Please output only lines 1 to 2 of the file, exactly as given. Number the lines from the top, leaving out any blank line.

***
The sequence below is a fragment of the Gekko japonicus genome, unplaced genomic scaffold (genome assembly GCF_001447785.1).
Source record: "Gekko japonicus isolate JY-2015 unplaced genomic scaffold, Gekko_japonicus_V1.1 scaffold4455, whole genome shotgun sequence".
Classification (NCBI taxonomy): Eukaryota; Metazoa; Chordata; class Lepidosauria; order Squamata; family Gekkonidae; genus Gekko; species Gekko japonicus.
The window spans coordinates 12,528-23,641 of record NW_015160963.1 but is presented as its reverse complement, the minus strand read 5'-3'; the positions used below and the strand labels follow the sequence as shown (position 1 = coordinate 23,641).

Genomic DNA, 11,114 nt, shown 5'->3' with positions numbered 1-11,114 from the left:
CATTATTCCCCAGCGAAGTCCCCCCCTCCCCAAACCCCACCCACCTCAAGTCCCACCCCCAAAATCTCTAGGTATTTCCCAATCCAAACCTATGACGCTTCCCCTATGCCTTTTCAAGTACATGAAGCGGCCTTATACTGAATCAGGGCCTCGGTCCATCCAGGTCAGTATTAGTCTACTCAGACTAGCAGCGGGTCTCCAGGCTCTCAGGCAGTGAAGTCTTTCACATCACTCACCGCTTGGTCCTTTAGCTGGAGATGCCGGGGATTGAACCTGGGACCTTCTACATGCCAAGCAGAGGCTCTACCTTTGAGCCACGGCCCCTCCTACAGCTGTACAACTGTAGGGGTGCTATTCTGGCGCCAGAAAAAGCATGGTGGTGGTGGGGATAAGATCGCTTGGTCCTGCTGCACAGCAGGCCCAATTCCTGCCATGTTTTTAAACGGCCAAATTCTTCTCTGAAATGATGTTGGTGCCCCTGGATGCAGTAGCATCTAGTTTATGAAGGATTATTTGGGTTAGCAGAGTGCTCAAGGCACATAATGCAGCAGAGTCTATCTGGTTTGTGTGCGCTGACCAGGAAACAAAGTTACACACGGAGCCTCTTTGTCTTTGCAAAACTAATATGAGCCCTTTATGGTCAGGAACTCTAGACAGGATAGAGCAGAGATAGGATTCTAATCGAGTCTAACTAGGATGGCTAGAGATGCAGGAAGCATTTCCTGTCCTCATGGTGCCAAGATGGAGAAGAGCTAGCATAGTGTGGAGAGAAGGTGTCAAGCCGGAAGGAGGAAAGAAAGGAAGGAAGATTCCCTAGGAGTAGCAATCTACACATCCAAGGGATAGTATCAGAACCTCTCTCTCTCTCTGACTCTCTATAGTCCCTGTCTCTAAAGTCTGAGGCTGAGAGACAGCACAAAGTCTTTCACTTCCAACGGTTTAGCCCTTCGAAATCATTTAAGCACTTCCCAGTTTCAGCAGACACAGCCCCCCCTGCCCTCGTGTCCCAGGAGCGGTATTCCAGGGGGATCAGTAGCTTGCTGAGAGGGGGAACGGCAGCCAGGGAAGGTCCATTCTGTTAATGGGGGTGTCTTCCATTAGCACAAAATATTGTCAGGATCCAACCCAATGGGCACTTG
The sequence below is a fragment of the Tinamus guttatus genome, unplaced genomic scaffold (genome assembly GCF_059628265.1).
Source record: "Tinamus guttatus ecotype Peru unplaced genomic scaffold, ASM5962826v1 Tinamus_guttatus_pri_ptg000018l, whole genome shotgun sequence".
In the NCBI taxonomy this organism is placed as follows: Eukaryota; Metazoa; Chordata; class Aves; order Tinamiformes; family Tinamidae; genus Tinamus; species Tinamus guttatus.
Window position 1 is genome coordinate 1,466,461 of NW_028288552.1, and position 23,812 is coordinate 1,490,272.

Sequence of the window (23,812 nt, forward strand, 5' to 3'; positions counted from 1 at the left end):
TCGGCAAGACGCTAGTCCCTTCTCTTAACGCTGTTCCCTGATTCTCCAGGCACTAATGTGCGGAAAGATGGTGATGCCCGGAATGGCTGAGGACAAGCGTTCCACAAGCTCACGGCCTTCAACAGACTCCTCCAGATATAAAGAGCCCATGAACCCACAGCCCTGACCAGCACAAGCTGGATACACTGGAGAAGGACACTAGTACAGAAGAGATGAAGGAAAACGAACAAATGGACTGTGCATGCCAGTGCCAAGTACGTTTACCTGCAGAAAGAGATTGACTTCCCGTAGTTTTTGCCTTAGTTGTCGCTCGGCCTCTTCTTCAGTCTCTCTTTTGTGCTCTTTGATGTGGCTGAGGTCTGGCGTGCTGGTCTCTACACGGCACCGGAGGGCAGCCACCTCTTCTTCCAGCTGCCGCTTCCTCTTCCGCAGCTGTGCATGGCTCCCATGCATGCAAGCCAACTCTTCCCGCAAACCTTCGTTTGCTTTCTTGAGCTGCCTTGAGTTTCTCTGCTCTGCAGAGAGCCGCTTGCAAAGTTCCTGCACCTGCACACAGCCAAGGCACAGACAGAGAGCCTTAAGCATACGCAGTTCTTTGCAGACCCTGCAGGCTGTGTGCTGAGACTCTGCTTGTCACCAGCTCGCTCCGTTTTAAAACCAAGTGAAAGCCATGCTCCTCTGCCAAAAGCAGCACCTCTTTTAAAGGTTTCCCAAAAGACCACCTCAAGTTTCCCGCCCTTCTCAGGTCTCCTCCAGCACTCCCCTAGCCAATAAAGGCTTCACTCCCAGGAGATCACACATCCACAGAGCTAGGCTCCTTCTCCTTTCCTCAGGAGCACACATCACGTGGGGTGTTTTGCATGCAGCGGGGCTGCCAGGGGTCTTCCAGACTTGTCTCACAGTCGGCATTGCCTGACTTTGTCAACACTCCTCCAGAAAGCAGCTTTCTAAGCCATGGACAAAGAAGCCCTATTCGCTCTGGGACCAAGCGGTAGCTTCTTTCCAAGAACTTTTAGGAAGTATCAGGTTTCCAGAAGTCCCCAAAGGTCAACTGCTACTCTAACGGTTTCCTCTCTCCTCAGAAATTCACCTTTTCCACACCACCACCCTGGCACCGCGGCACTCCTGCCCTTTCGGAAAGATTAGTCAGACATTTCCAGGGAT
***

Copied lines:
The sequence below is a fragment of the Gekko japonicus genome, unplaced genomic scaffold (genome assembly GCF_001447785.1).
Source record: "Gekko japonicus isolate JY-2015 unplaced genomic scaffold, Gekko_japonicus_V1.1 scaffold4455, whole genome shotgun sequence".